Hamtramck Ceramck

Marissa Jezak and Jessica Newberry
Hamtramck Ceramck is an artist collective located at 2060 Norwalk street in Hamtramck, MI. Its members are various and fluctuating, but some current ones include: Amber Locke, Ben Saginaw, Hannah Smith, and Patrick Quinn.
At their studio they make functional & non-functional ceramic artworks using a variety of techniques & experimental processes. We stopped by the garage one cold Fall day to paint fangs and investigate…

Photos by Marissa Jezak.

Ben:

We’re still trying to figure out a socialist way of being fair to everyone involved. We would like to be socialist but we understand the reality of existing in a capitalist environment.

Amber:

It’s cool because we’ll have artists, even non-artists come in here just to experiment with like graffiti and weird stuff…

Detroit Research:

Like bring a project in and take it out?

Ben:

We’re still trying to figure out a socialist way of being fair to everyone involved. We would like to be socialist but we understand the reality of existing in a capitalist environment.

Amber:

It’s easy to be antisocial nowadays because of the internet, so it’s a really good way to sit at a table all working on ceramics somehow functioning and working in the same group.

Hannah:

It’s very engaging- like there’s no time when you can be distracted by looking at a laptop or a screen and that’s excellent. We’re really lucky to have that- that carnal sort of sensory material. It’s good to return to that for me, someone who’s worked on the computer for years as an artist. 

Ben:

You definitely feel when the energy is high when more members are present and when you’re alone you’re like “damn, where is everybody?” We’ve all had days alone in the studio and it isn’t as fun. It’s rare to have a studio space where everyone’s working in a super contained area and still have it be more functional than if you were alone. There’s a good feeding of energy. It all started in that one little room up there- the bedroom. Then it moved out to the middle room and just expanded to the whole bottom of the house. 

 
 
 
 

Amber:

and there was plaster everywhere. 

Ben:

plaster and clay all over the floors. so we finally were like “okay, we’re never gonna pour slip again in the house”…but eventually we’re gonna have to remove the lifts so we can actually have a level floor and move into a situation where we can maintain operations to some degree. But it’s teaching us how to adapt which is fun. We like to do really non-traditional things and are more free in our ability to experiment than most because we don’t have the boundaries that exist around us. The way I make molds would make some one have a heart attack if they were a mold maker.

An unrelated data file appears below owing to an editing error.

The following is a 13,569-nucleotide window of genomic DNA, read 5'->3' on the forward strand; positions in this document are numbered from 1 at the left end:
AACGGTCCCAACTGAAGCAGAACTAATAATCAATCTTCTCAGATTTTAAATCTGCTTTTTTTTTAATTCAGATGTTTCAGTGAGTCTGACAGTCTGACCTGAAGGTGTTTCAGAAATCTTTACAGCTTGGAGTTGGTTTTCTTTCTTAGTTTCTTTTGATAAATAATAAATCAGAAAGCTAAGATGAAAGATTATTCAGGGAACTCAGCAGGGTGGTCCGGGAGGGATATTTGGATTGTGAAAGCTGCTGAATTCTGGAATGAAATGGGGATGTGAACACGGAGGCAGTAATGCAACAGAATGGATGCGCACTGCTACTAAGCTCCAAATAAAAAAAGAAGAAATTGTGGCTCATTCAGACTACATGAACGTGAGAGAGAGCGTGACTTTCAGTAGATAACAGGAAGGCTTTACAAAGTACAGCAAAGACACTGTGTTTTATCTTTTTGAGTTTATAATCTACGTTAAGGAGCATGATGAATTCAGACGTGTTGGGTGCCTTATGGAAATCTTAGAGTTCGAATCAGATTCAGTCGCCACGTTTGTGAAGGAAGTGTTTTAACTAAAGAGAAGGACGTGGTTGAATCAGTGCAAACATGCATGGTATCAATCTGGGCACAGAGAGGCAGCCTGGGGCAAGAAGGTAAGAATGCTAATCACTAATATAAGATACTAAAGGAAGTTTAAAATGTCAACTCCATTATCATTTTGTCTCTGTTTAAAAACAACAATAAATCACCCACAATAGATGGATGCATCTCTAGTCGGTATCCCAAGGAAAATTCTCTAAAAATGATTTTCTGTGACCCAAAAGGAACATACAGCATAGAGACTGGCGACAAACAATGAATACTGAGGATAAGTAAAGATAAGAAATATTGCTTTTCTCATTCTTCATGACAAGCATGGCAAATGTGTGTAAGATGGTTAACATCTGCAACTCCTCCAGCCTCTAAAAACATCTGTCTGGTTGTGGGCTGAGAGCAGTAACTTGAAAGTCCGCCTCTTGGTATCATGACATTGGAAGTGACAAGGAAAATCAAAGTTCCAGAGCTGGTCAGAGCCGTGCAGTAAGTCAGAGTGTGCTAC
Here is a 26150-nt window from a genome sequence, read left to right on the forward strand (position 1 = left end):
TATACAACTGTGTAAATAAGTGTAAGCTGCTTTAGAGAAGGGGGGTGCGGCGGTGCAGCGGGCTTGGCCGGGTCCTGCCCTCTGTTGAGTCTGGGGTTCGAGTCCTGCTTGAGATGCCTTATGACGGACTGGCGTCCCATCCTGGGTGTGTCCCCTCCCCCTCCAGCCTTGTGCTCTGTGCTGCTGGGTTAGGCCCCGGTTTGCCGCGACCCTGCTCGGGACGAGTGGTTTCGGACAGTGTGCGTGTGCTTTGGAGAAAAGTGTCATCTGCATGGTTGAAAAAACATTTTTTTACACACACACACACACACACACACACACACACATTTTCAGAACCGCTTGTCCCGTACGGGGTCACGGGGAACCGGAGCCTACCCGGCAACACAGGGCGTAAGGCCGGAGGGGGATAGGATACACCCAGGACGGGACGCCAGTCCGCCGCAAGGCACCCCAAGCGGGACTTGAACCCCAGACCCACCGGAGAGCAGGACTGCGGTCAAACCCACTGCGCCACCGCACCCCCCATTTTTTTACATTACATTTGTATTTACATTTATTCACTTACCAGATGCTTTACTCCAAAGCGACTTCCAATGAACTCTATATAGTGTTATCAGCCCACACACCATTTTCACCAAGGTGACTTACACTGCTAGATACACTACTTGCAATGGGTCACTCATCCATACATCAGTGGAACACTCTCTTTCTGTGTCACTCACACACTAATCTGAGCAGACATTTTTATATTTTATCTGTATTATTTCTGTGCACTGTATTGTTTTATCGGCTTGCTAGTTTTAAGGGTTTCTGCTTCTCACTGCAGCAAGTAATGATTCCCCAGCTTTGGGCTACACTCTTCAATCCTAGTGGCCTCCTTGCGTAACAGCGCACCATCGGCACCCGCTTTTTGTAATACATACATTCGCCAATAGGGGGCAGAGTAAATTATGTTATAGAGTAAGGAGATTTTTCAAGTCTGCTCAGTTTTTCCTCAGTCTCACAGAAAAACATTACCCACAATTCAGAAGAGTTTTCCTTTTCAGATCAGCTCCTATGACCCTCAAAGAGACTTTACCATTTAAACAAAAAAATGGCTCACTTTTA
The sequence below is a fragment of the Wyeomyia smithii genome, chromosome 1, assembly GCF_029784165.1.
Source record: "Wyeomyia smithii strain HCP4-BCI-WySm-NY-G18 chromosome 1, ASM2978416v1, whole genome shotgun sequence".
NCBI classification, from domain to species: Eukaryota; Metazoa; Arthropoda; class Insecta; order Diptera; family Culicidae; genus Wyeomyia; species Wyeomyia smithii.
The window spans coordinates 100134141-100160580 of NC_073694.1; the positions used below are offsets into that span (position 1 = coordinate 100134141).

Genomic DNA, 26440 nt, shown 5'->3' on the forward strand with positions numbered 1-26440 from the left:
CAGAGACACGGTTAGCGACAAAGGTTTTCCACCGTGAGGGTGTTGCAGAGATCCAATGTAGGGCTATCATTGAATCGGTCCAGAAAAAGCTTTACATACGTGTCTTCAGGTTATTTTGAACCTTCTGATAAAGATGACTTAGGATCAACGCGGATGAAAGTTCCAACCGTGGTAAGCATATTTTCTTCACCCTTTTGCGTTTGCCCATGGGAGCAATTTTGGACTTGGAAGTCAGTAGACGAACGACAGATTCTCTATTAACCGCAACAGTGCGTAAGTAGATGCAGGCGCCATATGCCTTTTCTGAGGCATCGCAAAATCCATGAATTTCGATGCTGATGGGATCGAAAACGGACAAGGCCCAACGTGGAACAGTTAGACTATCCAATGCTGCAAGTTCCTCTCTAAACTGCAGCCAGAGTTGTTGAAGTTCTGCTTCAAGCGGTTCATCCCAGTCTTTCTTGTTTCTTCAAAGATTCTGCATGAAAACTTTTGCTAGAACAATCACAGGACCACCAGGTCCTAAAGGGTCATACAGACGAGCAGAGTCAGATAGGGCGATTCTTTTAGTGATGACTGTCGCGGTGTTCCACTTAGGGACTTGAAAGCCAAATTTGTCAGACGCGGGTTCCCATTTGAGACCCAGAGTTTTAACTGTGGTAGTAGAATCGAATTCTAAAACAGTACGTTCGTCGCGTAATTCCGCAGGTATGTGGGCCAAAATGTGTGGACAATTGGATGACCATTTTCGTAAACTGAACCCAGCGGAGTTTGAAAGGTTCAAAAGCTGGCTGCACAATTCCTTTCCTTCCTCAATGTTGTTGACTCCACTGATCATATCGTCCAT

Amber:

We call it “Ben’s guerrilla mold making.”

Ben:

So it’s like this is us just being like let’s see what happens and obviously that one didn’t work out and l opened the kiln this one day and…it’s a low fire clay that we fired in a Cone 6 glaze and that was much too hot. These used to be bowls and they turned into pancakes. 

Amber:

They turned into brownies.

Hannah:

Yeah, it looks really delicious like you kind of want to scrape it off and eat it. 

Ben:

But it’s weird like this part here? That’s like a crack so sharp you wouldn’t even realize it. So now they’re basically sculptures.

Amber:

You can still see the painting on it. 

Ben:

the dancing people.

Detroit Research:

They’re like Pompeiian.

Amber:

They’re trapped in the heat…pueblo-style, or it’s supposed to be like South American style of painting. Benny was trying to make it look like hatchet man.

Detroit Research:

I was going to ask about objects like that, obviously your work is more non-traditional and there are instances where this is bound to happen and it’s incredible. 

Hannah:

I think the biggest thing to me is you really have to let go of your ego because even if you’re the best at ceramics things are always going to go wrong. When I started here I was… my practice is from a really traditional kind of drawing background and I hadn’t done that for a while and everything I was picking up- I was trying to paint all these super detailed images on plates and I don’t even know why, they would just crack in the kiln. So I spent two solid weeks each on a plate and it happened to crack- the first two things I made. So it’s sort of been a lesson of that- like letting go of your ego and knowing that…I don’t know. It’s weird. Sometimes I have ceramic dreams – and I’ll think about something that I’m currently building and remember that I didn’t join something properly and it’ll wake me up.

Detroit Research:

ceramic anxiety? 

Hannah:

Yeah, I don’t know if you guys have had it too, it really stays on your mind like that’s right- that slip’s still in the mold. Crap! I have to go. Bye! *just drives away like…The dedication here is so strong. Ben is like the kiln master. We’ll be out partying and he’ll be like “well, it’s 1:00. I’ve gotta go switch the kiln” and he’ll drive off and go flick the switch and come back to the party. 

Ben:

It’s fun for me because I never loaded a kiln before but now I get a lot of excitement out of finding the most efficient way to put the most stuff in and make it look cool and I’ll do crazy shit where there will be like levels inside of levels to make more space and that was never part of my life, but now I love loading kilns. Nothing has collapsed yet. We’ve been doing alright. It’s fun too because every obstacle both with the ceramics or emotionally that we encounter- it has become very apparent that the team really helps out every time. And it’s a good support network. It’s like you couldn’t have asked for a better one to deal with every one of those problems because it was all accidental how we all ended up together but it seems very functional how we can- we’ve become very good at troubleshooting emotional problems and being devoted to fixing them which you don’t find a lot. Some people would be like “fuck this”. But every time we step away when we’re mad and we’re like “well, what else would we be doing?” and then we come back. So it’s nice – there’s a familial vibe. It has become more than a friendship and work relationship and we’re really in it til’ the end.

Hannah:

It’s a very emotional thing. It’s like accidentally we’ve all become more emotionally invested than we initially realized, which is natural and great. You want that. You want it to be more than work and involve as much passion as it can. It is definitely that.  

Ben:

We all have our different ways of being incredibly crazy and volatile… We’ll take you to the store. 

Ben:

So we just hooked up our heater last night or today so now this place isn’t the coldest area.

Amber: